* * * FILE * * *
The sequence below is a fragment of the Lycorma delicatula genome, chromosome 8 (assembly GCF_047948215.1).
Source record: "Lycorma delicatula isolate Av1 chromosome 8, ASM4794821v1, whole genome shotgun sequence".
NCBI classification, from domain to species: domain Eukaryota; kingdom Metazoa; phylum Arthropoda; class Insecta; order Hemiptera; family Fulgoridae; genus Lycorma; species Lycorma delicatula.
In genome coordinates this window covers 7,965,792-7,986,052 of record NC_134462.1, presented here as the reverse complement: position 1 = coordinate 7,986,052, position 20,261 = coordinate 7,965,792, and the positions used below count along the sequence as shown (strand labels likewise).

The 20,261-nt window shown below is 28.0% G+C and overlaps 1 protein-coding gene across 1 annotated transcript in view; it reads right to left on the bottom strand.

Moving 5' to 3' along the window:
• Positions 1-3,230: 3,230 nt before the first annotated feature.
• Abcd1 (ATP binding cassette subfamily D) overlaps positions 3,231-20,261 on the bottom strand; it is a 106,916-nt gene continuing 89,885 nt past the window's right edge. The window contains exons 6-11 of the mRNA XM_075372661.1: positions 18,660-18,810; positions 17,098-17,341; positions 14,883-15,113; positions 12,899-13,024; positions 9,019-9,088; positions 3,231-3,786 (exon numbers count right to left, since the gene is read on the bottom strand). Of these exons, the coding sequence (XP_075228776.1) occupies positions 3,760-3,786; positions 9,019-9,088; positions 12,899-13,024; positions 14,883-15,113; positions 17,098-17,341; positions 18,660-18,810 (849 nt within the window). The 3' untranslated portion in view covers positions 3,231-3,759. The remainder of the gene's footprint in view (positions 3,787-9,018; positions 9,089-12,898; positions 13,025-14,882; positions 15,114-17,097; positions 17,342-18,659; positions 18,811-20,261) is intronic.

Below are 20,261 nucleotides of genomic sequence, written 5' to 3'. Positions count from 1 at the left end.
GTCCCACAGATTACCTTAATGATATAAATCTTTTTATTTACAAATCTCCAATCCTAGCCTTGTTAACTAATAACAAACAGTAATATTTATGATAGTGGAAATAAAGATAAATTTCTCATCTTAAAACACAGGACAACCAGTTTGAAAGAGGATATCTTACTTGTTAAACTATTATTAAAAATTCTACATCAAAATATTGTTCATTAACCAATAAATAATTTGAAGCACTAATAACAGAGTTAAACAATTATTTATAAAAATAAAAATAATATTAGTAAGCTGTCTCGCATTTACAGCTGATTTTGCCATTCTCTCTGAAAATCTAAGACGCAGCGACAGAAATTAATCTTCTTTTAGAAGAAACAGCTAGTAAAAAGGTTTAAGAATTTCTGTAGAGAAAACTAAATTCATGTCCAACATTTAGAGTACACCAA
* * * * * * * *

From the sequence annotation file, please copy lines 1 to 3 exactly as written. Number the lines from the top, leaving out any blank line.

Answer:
The sequence below is a fragment of the Lycorma delicatula genome, chromosome 8 (assembly GCF_047948215.1).
Source record: "Lycorma delicatula isolate Av1 chromosome 8, ASM4794821v1, whole genome shotgun sequence".
NCBI classification, from domain to species: domain Eukaryota; kingdom Metazoa; phylum Arthropoda; class Insecta; order Hemiptera; family Fulgoridae; genus Lycorma; species Lycorma delicatula.